So. There are a few things to point out here. One is that this final scene was obviously planned out over the entire series (reportedly the penultimate scene where the kids encourage him was filmed in season two—either that or those kids are some sort of ageless freaks). Bays and Thomas obviously wanted to stick with Ted and Robin the whole time, and arguments in favor of the finale state that they were brave for sticking to the plan, even if that did possibly mean shoe-horning the whole thing in. Except, well, we weren’t exactly led to believe in Ted and Robin’s romance—and I’m a huge Ted and Robin fan. But the creators worked tremendously hard to sell us all on the least convincing romance ever—Robin and Barney—only to end it completely in the span of one scene. They also put an awful lot of effort into getting us to like the Mother this past season, and it actually paid off, as fans took to her almost immediately.

But the real kick in the balls about his return to Robin is, I think, how accurately they hit the emotional target by positioning Robin not as the one-and-only, but rather as a safety blanket for Ted to outgrow, a relationship that the young, naive and frankly selfish Ted needed to let go of in order to mature into adulthood. As the AV Club noted earlier this week, “Accepting that her role in his life wouldn’t be determined by his dreams, but by hers, is the crucial step into maturity that allows the end of the story to happen.” But in the end it turned out that it’s exactly his dreams that determine whether they’re together, unless we are to assume that after the credits rolled on Monday night’s episode, he went inside and Robin was like, “Sorry, I have to leave on assignment in Tokyo.”

Speaking of which, why didn’t it end like that? What’s most curious to me about the fans’ reaction to the finale is that they seem to think it wasn’t happy enough—what with all the divorce and death and everything—but I can’t say I agree. Cristin Millotti made a great Mother, sure, but I don’t feel attached enough to her to see her death as anything, no pun, fatal to the quality of the show. In fact, a few years ago, my friend Ben and I jokingly suggested the darkest endings we could imagine for the show, and one of them was, indeed, that she was dead, so when those rumors spread we were excited at the ambition of that choice: it had the scent of reality, of the truth that it doesn’t matter how hard you look for your love story, sometimes it doesn’t come true; effort doesn’t enter into it. (I really wanted it to end with Ted saying, “Okay kids, your mom’s here to pick you up,” and then his ex-wife, the Mother, asking them in the car whether he’s still telling stories about his friends from twenty years ago…).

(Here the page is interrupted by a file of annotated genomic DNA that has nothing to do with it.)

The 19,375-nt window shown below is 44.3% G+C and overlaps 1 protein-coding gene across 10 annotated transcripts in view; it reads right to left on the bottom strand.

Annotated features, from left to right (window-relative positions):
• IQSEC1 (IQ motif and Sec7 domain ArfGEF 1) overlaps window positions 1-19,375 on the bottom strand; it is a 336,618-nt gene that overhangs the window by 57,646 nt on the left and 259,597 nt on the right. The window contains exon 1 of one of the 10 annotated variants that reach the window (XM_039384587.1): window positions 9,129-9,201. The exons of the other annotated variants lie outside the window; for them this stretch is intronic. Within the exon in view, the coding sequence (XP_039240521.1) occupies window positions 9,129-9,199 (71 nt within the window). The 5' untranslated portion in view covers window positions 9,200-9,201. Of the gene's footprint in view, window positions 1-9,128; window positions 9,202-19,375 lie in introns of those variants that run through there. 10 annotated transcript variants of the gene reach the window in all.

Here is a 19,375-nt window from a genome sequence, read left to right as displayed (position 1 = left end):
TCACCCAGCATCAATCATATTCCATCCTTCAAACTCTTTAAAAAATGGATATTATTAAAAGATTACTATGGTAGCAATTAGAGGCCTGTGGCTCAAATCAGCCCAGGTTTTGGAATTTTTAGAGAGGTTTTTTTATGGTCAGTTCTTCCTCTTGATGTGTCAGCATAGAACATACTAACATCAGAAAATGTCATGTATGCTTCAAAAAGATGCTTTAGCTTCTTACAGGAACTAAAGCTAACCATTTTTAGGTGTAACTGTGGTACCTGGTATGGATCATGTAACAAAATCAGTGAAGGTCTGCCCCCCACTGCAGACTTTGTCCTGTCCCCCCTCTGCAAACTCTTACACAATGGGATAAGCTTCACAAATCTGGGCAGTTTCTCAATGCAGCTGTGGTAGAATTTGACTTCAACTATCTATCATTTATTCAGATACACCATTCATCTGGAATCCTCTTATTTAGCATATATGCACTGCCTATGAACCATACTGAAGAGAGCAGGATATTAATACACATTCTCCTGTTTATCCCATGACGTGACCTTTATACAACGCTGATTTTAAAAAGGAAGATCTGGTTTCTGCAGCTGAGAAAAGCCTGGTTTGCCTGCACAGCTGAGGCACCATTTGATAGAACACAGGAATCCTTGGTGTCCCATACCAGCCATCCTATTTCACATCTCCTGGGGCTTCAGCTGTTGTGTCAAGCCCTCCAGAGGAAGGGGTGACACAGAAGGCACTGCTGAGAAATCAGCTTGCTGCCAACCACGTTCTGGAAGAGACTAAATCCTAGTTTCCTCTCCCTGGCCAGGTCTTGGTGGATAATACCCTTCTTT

A preliminary interview with Bays and Thomas suggested that such an ending was really possible. They praised the finale of Cheers for ending on a note of melancholy, wherein everyone else who hung out at the bar left, but Sam hadn’t moved on and was left alone, in the dark. “This finale will be like that—it will make you re-think a lot of what you watched,” they promised.

And, true to their word, it has. But not in any poignant or significant way. Maybe it really was all a con (I hate to say I told you so, but I called it almost a year ago). Blue French horn be damned, the story feels incomplete. But at least there’s nothing for my sister to ruin anymore.

Ted McLoof

About Ted McLoof

Ted McLoof is a writer at Rookerville and teaches fiction at the University of Arizona. His work has appeared or is forthcoming in the Minnesota Review, Bellevue Literary Review, Gertrude, Monkeybicycle, Sonora Review, Hobart, DIAGRAM, The Associative Press, and elsewhere.He's recently been nominated for the Pushcart Prize and a Best of the Net Award. He is very cool and very handsome and he'd like to buy you a drink.